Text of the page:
Ann Russo, is an antiracist feminist writer, educator, and activist who is currently the Director of the Women’s and Gender Studies Program at DePaul University. Her research, teaching, and activism over the past 25 years has been embedded in the social movements organized to address the pervasive sexual, racial and homophobic harassment, abuse, and violence in women’s lives. She is the author of Taking Back Our Lives: A Call to Action in the Feminist Movement (2001); co-author of Pornography: The Production and Consumption of Inequality; and co-editor of Talking Back and Acting Out: Women Negotiating the Media Across Cultures and Third World Women and the Politics of Feminism. As an Activist, she has participated in local and national organizing efforts addressing discrimination and violence, including work with Chicago with the women and Girls Collective Action Network, YWCA’s Chicago-Area Rape Crisis Line, Rape Victim Advocates, Beyondmedia, the Chicago Metropolitan Battered Women’s Network and Queer White Allies Against Racism, among others.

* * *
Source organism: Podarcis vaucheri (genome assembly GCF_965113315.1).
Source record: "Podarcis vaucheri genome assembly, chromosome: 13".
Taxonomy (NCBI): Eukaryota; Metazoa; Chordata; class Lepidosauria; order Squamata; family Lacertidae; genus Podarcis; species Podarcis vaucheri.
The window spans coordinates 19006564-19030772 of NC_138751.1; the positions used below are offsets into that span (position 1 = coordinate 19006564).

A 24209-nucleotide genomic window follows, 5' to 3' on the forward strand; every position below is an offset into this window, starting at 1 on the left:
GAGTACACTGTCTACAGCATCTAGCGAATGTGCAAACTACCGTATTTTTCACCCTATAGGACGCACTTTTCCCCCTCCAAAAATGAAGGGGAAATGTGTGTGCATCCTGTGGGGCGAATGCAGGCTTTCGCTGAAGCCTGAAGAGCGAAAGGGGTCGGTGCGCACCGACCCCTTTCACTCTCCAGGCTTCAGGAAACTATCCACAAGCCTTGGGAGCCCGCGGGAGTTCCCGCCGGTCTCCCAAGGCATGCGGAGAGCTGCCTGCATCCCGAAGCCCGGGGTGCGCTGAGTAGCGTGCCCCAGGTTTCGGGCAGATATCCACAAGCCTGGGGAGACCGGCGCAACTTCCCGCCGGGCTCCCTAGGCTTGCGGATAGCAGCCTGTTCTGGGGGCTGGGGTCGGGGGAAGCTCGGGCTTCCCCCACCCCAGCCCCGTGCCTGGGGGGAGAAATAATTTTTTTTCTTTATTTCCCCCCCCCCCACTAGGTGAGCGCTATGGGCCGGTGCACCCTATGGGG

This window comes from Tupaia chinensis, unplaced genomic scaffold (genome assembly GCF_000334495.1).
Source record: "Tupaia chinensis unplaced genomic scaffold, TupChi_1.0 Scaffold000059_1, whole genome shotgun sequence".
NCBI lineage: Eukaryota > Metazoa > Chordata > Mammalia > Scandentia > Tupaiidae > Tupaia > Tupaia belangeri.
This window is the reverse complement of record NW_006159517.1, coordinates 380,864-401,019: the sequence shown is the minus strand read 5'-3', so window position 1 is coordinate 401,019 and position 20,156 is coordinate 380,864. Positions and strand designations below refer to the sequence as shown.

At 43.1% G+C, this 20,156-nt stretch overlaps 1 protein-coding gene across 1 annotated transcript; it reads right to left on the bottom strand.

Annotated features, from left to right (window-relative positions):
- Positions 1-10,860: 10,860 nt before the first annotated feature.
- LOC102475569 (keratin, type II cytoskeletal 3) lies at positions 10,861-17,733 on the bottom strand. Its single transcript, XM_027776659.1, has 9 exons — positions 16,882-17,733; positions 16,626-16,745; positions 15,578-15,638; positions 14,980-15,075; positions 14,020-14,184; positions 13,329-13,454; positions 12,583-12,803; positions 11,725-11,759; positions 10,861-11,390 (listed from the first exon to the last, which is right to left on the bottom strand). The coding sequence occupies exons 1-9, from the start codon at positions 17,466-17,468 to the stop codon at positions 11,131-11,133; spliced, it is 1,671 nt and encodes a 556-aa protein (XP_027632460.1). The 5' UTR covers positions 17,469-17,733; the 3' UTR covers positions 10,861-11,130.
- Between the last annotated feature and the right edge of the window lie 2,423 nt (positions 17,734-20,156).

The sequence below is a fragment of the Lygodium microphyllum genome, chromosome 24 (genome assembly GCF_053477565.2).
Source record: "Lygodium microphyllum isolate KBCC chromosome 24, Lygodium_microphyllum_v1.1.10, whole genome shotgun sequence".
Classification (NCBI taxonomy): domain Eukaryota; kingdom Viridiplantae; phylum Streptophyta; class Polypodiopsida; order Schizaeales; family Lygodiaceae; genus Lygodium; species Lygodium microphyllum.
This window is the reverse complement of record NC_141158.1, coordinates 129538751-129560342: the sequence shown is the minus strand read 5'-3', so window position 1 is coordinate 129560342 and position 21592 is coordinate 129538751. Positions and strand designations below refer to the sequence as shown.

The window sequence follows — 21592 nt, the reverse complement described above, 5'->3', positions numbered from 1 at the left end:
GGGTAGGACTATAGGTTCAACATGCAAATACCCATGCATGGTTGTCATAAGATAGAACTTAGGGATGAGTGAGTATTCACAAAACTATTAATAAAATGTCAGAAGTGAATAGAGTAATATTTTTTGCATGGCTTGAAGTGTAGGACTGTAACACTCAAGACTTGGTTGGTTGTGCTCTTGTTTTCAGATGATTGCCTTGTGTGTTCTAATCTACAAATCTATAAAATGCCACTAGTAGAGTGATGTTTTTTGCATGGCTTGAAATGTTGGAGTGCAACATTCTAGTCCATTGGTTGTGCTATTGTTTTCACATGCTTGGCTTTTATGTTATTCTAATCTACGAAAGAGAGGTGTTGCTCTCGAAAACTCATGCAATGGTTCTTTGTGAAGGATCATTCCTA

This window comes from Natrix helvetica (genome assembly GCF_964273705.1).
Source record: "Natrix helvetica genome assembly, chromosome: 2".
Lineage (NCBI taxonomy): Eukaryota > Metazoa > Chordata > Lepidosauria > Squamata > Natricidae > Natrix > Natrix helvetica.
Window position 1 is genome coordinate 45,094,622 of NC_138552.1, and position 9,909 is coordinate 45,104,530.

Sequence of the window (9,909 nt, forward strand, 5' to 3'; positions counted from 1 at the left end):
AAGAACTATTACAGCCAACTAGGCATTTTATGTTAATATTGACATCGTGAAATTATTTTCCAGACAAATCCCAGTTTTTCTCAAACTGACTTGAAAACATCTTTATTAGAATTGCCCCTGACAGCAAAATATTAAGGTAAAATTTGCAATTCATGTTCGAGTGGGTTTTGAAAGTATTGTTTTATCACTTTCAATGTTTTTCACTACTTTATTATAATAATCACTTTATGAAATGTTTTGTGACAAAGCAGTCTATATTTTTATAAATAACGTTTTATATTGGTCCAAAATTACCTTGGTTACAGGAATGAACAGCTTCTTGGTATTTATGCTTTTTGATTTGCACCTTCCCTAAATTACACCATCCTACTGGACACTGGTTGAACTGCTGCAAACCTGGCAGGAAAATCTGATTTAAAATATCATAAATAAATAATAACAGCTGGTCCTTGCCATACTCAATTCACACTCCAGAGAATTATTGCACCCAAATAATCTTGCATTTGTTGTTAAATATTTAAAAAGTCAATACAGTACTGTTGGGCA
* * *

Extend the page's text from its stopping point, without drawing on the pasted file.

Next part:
Professor Ann Russo, director of Women and Gender Studies at DePaul University, provides an overview of the debates waging in the feminist and women’s movements over the vocabulary and perspective used to address prostitution. She discusses how her own experience as a survivor of sexual violence has contributed to her research and activism on the issue of violence against women. In this interview, Professor Russo unpacks many of the complex theoretical conversations about the sex trade and also suggests policy changes and grassroots efforts that could lead to the de-stigmatization of women involved in the sex trade.